Aussie lamb in Gore restaurant

What’s the world coming to when a Southland farmer  pops along to his local in Gore and finds he’s chewing on Aussie chops?

Gore was built on the back of sheep farming but chomp on a chop at one of the town’s most popular restaurants and it’s likely to be Australian lamb. That’s what Wendon Valley farmer Mike Joyce discovered last weekend when he ordered rack of lamb at the Mataura Licensing Trust’s flagship restaurant-bar Howl At The Moon. When he asked the chef where it was from he was told Australia — “I was just so wild”. The chef told him New Zealand lamb was too expensive and added that the pork on the menu was from Denmark.

“The Mataura Licensing Trust does a good job but, jeez, why can’t we use our own lamb?” There would be any amount of sheep farmers willing to supply their local restaurants, cutting out the middle men and getting more for their product, Mr Joyce said.

MLT general manager John Wyeth said the trust tried to use local produce whenever possible but could not get a guaranteed supply all year round and at a reasonable price. He could appreciate Mr Joyce’s concern but it came down to cost and supply. Local produce was not necessarily the most cost-effective — “just look at the price of milk and cheese”, Mr Wyeth said.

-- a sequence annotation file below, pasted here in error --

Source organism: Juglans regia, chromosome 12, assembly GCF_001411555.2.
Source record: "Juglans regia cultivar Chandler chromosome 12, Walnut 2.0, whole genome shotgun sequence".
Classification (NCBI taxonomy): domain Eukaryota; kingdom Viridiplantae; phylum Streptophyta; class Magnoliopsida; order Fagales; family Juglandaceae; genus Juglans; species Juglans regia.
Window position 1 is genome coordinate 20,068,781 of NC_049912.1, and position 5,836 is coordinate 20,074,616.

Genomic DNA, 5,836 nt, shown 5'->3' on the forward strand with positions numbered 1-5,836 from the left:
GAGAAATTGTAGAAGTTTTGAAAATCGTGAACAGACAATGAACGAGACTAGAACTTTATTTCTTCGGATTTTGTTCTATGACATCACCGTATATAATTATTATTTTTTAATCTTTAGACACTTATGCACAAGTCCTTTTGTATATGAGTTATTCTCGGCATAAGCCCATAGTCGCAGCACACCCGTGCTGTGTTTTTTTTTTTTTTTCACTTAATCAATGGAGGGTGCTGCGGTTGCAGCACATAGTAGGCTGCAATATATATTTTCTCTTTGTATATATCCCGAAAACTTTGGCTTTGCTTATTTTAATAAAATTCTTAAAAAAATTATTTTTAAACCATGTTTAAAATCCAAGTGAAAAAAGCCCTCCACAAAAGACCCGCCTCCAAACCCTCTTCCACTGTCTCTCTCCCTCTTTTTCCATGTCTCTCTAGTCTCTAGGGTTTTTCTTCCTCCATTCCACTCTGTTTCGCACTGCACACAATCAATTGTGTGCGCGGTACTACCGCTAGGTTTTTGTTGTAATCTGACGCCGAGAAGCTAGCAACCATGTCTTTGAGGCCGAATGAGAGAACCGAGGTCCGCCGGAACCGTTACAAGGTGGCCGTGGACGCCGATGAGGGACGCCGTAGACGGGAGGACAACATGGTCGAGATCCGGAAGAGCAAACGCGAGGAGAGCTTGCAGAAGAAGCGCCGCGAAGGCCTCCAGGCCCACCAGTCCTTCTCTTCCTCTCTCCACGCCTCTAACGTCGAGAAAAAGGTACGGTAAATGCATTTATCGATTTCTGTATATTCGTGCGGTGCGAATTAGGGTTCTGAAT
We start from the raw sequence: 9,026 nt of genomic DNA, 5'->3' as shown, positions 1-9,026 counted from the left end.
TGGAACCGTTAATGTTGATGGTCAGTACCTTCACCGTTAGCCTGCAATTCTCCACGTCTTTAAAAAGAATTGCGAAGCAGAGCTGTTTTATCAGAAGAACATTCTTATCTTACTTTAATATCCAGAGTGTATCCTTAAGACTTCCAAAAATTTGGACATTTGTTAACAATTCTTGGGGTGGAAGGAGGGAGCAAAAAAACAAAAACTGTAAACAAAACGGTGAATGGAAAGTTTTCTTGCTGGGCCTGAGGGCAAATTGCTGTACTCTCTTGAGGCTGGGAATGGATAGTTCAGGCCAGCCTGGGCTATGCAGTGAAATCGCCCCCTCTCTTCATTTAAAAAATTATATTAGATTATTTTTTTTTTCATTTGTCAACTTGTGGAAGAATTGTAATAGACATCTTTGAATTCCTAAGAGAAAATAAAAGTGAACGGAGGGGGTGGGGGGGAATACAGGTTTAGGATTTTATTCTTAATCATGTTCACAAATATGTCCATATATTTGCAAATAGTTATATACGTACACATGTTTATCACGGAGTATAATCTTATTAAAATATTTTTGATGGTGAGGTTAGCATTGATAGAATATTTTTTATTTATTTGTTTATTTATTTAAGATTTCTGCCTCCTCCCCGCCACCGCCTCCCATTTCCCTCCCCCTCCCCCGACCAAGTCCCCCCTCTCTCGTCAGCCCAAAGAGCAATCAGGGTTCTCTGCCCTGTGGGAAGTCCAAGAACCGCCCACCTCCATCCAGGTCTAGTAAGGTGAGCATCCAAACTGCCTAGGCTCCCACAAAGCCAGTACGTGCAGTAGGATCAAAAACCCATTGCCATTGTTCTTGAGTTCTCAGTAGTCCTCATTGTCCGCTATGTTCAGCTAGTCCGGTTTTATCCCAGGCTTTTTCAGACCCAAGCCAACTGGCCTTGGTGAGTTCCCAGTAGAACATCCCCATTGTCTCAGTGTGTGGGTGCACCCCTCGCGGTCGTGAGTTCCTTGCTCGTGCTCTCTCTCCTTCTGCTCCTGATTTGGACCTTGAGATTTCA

The year round supply at a reasonable price is the key – lamb is seasonal and the price varies. It’s not hard to supply the right quality and price in the peak of the season but not many farmers are able to supply it all year round.


However, it is difficult to understand why, when the price of lamb at the farm gate is so low it’s so expensive at the butcher or a restaurant. And if Australian lamb is cheaper does that mean farmers across the Tasman get even less for their stock than we do?



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